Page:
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Valleycliffe subdivision sparks concern

Nine-foot retaining walls risk quality of life, say residents

Valleycliffe residents are worried that Crumpit Woods, a proposed single-family subdivision, will drastically change their quality of life.

Crumpit Woods is a proposed 110-lot subdivision in Valleycliffe northwest of the intersection of Westway Avenue and Plateau Drive. The land is very steep and a Diamond Head Land Company subdivision application includes a series of variances such as storm water retention ponds and nine-foot high rock walls.

"I am concerned about several of the variance items such as building height. The rock walls are also quite an issue. The idea of looking out my living room window at a nine metre rock wall is quite distasteful," said Valleycliffe resident John Irvine.

About 20 people attended a District of Squamish council meeting at Municipal Hall Tuesday (April 7) to give input of the development variance permit that would allow Crumpit Woods to move forward.

In a surprise move, council allowed the Valleycliffe residents to state their concerns regarding the subdivision. According to legislation the subdivision decision does not require public consultation.

"I want to make it clear that we are not mind readers," said Coun. Corinne Lonsdale. "This is your chance to speak."

While most residents were not entirely opposed to Crumpit Woods, many raised concerns about the shape and scope of the project. Resident Isabel Jordan said the new development will have an effect on the entire neighbourhood.

Concerns ranged from the appearance of chain link fence surrounding retention ponds, to the height of three storey houses on the site as well as an oversized neighbourhood sign.

On behalf of Diamond Head Land Company, David Rittberg said the intent of the subdivision design is to minimize its environmental footprint by using sustainable low impact engineering design principles such as retaining walls and retention ponds.

"We are seeking variances are that are well within the standards commonly accepted by other Lower Mainland municipalities," Rittberg said. "This neighbourhood will be a model for sustainable hillside development in the district if we are permitted to built it as presented."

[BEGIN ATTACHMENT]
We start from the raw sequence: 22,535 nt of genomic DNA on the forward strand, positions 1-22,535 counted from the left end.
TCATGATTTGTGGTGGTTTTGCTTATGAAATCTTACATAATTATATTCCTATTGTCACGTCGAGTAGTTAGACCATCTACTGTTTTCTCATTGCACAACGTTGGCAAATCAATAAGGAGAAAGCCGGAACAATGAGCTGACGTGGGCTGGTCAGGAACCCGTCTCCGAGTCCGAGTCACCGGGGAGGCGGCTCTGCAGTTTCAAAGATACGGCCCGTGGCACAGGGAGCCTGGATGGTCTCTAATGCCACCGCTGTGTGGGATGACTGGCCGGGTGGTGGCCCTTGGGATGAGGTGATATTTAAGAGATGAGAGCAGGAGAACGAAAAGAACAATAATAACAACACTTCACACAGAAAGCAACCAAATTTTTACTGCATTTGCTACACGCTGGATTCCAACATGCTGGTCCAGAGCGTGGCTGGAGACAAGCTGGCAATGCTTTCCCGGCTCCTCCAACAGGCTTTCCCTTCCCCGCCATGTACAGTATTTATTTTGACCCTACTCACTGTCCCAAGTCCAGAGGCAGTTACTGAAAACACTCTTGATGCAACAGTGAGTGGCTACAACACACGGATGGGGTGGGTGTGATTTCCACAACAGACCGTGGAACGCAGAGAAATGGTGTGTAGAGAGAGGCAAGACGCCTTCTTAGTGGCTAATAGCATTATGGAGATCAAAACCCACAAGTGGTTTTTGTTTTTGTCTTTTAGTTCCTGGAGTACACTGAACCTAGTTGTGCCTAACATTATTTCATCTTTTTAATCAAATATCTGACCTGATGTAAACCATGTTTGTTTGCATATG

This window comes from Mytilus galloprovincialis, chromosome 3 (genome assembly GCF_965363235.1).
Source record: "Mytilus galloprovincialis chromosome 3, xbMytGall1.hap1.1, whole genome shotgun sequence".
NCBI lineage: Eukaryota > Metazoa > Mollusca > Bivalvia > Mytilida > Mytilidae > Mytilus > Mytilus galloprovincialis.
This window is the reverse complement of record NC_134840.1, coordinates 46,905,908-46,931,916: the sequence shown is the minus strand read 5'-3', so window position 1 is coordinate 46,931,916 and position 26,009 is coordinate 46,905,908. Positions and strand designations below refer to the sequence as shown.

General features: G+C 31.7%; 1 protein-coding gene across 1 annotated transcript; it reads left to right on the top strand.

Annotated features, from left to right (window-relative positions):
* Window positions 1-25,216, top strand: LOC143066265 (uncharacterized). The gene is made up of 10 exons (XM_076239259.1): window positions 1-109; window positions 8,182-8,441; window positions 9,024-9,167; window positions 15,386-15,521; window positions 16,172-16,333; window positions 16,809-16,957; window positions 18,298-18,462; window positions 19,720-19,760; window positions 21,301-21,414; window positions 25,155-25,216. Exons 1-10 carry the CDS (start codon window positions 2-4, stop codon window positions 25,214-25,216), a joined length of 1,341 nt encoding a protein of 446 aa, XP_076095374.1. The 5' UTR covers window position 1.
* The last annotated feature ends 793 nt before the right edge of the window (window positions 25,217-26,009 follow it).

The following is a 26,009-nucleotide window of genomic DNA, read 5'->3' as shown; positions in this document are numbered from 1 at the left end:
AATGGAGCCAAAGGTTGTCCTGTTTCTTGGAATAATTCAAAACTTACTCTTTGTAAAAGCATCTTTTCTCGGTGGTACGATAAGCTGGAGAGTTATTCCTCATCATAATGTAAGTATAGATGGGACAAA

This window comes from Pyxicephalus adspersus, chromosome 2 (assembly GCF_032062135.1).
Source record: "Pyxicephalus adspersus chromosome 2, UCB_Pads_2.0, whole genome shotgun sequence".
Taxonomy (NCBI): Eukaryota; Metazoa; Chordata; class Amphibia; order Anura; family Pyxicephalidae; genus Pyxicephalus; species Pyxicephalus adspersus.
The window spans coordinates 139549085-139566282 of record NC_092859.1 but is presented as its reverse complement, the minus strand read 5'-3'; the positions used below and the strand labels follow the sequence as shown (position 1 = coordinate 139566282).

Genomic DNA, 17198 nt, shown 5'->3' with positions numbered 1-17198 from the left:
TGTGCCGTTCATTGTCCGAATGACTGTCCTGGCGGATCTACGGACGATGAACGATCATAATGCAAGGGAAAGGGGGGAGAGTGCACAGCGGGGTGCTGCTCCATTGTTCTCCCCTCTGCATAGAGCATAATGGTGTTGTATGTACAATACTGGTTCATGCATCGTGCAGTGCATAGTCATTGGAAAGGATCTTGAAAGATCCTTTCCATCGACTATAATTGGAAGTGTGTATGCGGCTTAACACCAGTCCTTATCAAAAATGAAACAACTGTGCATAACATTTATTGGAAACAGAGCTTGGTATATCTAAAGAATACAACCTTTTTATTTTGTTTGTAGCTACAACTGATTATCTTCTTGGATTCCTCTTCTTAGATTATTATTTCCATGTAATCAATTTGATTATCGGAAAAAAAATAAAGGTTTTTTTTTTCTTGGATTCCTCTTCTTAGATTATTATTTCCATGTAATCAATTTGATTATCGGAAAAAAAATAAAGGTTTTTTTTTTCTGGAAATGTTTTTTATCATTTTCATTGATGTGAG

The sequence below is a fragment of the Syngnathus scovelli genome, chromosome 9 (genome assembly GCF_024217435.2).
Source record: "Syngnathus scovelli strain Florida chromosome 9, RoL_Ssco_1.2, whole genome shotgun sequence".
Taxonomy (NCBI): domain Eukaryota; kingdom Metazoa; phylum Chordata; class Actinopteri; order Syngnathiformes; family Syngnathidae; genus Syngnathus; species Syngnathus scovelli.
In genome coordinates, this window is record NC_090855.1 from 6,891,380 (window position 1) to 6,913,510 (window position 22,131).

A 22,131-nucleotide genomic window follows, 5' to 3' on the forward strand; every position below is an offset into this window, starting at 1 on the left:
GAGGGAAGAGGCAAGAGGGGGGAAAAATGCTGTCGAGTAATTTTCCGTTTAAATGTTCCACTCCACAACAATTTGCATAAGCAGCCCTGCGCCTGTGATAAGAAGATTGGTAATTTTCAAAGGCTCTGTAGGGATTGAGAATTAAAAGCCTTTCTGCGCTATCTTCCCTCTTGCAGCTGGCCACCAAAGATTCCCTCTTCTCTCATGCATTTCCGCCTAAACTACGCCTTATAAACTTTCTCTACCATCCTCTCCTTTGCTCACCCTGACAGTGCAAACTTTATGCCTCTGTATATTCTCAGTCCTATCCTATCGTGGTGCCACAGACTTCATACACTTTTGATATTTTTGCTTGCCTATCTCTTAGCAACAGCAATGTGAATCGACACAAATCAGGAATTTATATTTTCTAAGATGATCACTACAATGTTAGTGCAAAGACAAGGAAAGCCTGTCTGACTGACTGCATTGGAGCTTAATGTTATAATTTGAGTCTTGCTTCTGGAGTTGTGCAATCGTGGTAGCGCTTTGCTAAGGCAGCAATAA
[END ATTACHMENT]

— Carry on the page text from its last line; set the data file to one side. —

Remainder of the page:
Coun. Patricia Heintzman said the variances needed for Crumpit Woods points to a larger problem with the district's subdivision policy.

"This process has underlined a few things we can learn from regardless of statutory requirements and that is public engagement should be required no matter what," Heintzman said. "We also need to look at our subdivision policy."

District planner Cameron Chalmers agreed that coming up with subdivision policy that incorporates hillside lots is not simple.

Mayor Greg Gardner also said that public engagement is necessary and asked Rittberg to consider engaging Valleycliffe residents as the project moves forward.

"Dealing with resident concerns during the subdivision process is outside our jurisdiction but we would like assurance from the developer that it will be dealt with in some way," Gardner said. "I think meeting with the residents will go a long way for better relations with the neighbours."

After two hours of discussion, the neighbours, council and the developer reached a compromise. Council authorized the issuance of a development variance permit with a series of amendments.

Construction retaining walls were limited to a maximum of four metres and are required to be landscaped. No Parking signs will also be installed on any cul-de-sacs in the development with curb-to-curb radius less than 13 metres - to ensure emergency vehicle access. The chain link fence was also scrapped in favour of wood.

"I think the neighbours had some legitimate concerns and it is in the best interest of both parties to be good neighbours," said Coun. Paul Lalli.

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